A server at the Driver's Seat in Southampton was recently diagnosed with Hepatitis A, possibly exposing patrons to the virus and prompting a health department investigation, the county said on Thursday afternoon.
The Suffolk County Department of Health Services said preventive treatment — a free Hepatitis A vaccine or immune globulin — for the virus is available, for free, to anyone who dined at the Jobs Lane restaurant between Aug. 16 and 20.
The treatment can help to prevent or lessen the severity of the illness if it is given within two weeks of exposure. The virus may be spread by consuming food or drink that has been handled by an infected person, the health department said.
Treatment, which is recommended within two weeks of exposure, is being offered on the third floor Teaching Center at Southampton Hospital at the following times:
- Friday, Aug. 30, 3 – 6 p.m.
- Saturday, Aug. 31, 10 a.m. – 1 p.m.
- Monday, Sept. 2, 10 a.m. – 1 p.m.
- Tuesday, Sept. 3, 3 - 6 p.m.
Treatment is also available at the SCDHS offices, located at 3500 Sunrise Hwy, Suite 124, Great River on:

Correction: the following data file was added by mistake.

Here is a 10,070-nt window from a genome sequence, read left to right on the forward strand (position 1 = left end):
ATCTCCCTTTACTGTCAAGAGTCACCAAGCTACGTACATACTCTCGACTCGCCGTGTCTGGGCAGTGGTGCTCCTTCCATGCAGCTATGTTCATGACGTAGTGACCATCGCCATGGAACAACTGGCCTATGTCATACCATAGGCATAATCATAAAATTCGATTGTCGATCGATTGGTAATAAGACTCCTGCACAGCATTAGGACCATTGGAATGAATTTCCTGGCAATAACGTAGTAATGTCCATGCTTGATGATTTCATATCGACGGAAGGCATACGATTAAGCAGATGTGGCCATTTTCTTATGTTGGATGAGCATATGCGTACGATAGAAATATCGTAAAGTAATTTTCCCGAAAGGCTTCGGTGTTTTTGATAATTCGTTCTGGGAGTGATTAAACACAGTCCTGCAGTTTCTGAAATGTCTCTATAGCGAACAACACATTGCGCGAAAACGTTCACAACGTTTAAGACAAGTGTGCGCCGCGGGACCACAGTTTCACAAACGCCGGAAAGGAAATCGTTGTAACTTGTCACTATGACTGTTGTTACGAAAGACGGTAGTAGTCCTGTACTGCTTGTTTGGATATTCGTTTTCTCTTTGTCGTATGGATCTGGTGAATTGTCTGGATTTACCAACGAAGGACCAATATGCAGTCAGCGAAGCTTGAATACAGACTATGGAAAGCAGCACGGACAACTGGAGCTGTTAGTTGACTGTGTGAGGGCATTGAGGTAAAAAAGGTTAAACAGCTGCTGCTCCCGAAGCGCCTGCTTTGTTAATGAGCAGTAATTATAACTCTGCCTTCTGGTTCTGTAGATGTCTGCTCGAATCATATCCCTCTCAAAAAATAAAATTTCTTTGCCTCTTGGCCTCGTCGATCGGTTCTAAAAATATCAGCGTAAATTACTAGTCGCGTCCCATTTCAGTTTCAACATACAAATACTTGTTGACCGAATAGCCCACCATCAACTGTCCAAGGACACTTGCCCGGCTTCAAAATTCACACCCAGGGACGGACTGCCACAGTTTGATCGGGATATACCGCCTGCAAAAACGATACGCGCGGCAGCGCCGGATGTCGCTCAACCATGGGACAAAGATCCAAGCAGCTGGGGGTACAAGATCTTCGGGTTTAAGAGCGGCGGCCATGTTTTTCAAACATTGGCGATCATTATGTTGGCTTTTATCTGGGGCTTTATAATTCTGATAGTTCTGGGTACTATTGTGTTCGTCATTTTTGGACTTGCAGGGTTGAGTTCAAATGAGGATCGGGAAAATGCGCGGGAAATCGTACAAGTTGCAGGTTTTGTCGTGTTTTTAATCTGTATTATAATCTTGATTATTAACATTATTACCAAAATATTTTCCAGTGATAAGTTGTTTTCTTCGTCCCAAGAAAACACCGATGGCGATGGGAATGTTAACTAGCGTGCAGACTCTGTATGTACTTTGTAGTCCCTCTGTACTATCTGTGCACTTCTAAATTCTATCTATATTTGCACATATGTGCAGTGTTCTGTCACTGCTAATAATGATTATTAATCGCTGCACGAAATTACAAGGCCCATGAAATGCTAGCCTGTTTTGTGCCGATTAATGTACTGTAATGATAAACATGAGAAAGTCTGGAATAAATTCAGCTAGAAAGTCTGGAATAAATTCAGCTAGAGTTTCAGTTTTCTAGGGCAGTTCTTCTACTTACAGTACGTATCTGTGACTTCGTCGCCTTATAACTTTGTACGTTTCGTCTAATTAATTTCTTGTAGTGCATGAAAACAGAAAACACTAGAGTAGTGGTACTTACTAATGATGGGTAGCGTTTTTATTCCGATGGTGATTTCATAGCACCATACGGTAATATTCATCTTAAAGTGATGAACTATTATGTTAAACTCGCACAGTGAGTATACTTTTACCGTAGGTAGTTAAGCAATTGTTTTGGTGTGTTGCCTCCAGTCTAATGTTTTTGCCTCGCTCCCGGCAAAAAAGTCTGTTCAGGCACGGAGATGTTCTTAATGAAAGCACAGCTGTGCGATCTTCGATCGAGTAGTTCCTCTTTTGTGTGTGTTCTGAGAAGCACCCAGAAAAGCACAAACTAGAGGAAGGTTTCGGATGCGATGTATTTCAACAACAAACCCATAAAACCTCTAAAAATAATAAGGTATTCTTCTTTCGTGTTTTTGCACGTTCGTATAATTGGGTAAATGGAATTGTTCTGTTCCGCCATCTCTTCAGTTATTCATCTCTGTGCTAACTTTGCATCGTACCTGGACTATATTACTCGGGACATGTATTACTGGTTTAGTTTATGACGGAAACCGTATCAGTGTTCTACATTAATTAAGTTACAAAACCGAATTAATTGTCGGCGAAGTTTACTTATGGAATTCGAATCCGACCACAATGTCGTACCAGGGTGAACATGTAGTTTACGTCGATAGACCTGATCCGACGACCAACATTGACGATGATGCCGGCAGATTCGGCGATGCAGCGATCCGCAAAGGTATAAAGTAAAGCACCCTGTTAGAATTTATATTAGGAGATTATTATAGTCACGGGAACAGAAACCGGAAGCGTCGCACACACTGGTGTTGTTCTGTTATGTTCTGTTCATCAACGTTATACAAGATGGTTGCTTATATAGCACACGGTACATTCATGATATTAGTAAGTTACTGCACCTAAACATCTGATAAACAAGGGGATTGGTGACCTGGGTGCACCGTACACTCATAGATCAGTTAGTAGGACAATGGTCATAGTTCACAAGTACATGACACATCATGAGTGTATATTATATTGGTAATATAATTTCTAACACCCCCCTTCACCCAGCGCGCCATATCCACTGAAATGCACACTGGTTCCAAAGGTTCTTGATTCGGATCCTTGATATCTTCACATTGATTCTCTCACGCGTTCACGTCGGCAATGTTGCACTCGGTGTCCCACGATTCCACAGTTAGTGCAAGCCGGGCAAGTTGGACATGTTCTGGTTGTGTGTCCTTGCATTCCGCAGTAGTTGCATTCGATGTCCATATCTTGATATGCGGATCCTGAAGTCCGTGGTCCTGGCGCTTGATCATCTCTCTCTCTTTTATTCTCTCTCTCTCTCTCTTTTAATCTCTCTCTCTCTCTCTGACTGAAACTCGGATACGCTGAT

- Friday, Aug. 30, 9 a.m. – 4 p.m.
- Tuesday, Sept. 3, 9 a.m. – 4 p.m.
"Preventive treatment is not recommended for individuals potentially exposed before Aug. 16, 2013," the health department said in a statement.
Corinne Rueb, the manager at the Driver's Seat, said the server has not been at work since Aug. 19, when he was sent home because he wasn't feeling well. He reached out for medical care, and received the diagnosis. He has since been treated, and is doing well, she said.
Rueb said the server spent the month of July traveling abroad.
"We all feel bad," Rueb said, adding that they are doing everything they can in response. No one else has been sick, she said.
"Every single employee that works at the Driver's Seat will be getting a shot between tonight and tomorrow," she said on Thursday. "We are doing everything the board of health has told us to do."
Signs and symptoms of Hepatitis A, an inflammation of the liver caused by the Hepatitis A virus, range from mild to severe and include fever, fatigue, poor appetite, nausea, stomach pain, dark-colored urine and jaundice, a yellowing of the skin and whites of the eyes. Symptoms appear within 28 days of exposure, or a range of 15 to 50 days.
Most patients recover within a few weeks without complications, the health department explained.
Preventative measures include washing your hands before and after using the bathroom, during or after food preparation.
For additional information or questions about possible exposure, you may call the Suffolk County Department of Health Services hotline at 631-787-2200 between the hours of 9 a.m. and 4 p.m.